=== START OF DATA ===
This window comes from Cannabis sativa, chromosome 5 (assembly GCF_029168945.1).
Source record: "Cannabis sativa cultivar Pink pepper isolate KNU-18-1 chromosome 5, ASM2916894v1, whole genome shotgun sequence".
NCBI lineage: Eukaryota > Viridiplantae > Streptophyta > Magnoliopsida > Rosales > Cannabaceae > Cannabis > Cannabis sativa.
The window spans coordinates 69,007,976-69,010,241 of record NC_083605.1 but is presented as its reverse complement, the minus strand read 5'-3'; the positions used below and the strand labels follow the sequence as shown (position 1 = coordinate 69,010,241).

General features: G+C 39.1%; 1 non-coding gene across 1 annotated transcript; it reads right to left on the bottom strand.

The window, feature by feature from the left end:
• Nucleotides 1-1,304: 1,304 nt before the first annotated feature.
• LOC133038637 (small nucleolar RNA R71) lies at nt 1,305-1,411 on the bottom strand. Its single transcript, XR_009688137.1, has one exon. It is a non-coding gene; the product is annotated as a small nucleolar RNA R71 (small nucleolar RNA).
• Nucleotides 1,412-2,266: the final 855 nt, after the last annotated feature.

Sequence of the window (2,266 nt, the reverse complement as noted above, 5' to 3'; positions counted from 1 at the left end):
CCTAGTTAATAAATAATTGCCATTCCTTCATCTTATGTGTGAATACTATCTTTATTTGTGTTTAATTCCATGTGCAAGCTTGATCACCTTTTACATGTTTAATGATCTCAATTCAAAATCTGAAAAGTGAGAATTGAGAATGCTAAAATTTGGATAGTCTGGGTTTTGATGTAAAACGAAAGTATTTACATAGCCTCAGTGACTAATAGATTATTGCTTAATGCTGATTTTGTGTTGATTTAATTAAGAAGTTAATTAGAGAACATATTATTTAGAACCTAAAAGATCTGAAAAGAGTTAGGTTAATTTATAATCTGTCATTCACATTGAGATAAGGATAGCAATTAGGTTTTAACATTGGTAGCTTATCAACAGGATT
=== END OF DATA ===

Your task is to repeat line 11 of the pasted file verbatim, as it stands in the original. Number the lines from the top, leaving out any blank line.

CCTAGTTAATAAATAATTGCCATTCCTTCATCTTATGTGTGAATACTATCTTTATTTGTGTTTAATTCCATGTGCAAGCTTGATCACCTTTTACATGTTTAATGATCTCAATTCAAAATCTGAAAAGTGAGAATTGAGAATGCTAAAATTTGGATAGTCTGGGTTTTGATGTAAAACGAAAGTATTTACATAGCCTCAGTGACTAATAGATTATTGCTTAATGCTGATTTTGTGTTGATTTAATTAAGAAGTTAATTAGAGAACATATTATTTAGAACCTAAAAGATCTGAAAAGAGTTAGGTTAATTTATAATCTGTCATTCACATTGAGATAAGGATAGCAATTAGGTTTTAACATTGGTAGCTTATCAACAGGATT